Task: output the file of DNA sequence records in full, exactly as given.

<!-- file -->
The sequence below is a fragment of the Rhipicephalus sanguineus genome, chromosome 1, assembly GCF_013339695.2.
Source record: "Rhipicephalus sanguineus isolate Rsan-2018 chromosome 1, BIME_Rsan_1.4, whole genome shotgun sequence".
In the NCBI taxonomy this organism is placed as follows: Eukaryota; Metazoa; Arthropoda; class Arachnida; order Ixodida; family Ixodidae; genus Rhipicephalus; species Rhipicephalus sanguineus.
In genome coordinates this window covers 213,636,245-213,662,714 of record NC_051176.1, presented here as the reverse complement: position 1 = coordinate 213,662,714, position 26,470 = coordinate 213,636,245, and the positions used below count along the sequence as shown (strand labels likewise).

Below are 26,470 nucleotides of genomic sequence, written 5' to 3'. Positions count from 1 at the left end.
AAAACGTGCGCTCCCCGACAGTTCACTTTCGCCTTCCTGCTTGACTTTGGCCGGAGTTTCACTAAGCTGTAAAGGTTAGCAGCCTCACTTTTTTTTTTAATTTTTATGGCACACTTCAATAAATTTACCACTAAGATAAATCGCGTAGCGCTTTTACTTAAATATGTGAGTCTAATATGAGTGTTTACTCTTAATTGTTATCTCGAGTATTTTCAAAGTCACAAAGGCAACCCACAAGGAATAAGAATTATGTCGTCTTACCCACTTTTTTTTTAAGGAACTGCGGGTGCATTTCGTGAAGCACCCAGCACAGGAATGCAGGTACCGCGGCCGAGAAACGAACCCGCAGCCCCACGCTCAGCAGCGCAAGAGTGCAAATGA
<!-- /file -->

The sequence below is a fragment of the Rhipicephalus sanguineus genome, chromosome 1, assembly GCF_013339695.2.
Source record: "Rhipicephalus sanguineus isolate Rsan-2018 chromosome 1, BIME_Rsan_1.4, whole genome shotgun sequence".
In the NCBI taxonomy this organism is placed as follows: Eukaryota; Metazoa; Arthropoda; class Arachnida; order Ixodida; family Ixodidae; genus Rhipicephalus; species Rhipicephalus sanguineus.
In genome coordinates this window covers 213,636,245-213,662,714 of record NC_051176.1, presented here as the reverse complement: position 1 = coordinate 213,662,714, position 26,470 = coordinate 213,636,245, and the positions used below count along the sequence as shown (strand labels likewise).

Below are 26,470 nucleotides of genomic sequence, written 5' to 3'. Positions count from 1 at the left end.
AAAACGTGCGCTCCCCGACAGTTCACTTTCGCCTTCCTGCTTGACTTTGGCCGGAGTTTCACTAAGCTGTAAAGGTTAGCAGCCTCACTTTTTTTTTTAATTTTTATGGCACACTTCAATAAATTTACCACTAAGATAAATCGCGTAGCGCTTTTACTTAAATATGTGAGTCTAATATGAGTGTTTACTCTTAATTGTTATCTCGAGTATTTTCAAAGTCACAAAGGCAACCCACAAGGAATAAGAATTATGTCGTCTTACCCACTTTTTTTTTAAGGAACTGCGGGTGCATTTCGTGAAGCACCCAGCACAGGAATGCAGGTACCGCGGCCGAGAAACGAACCCGCAGCCCCACGCTCAGCAGCGCAAGAGTGCAAATGA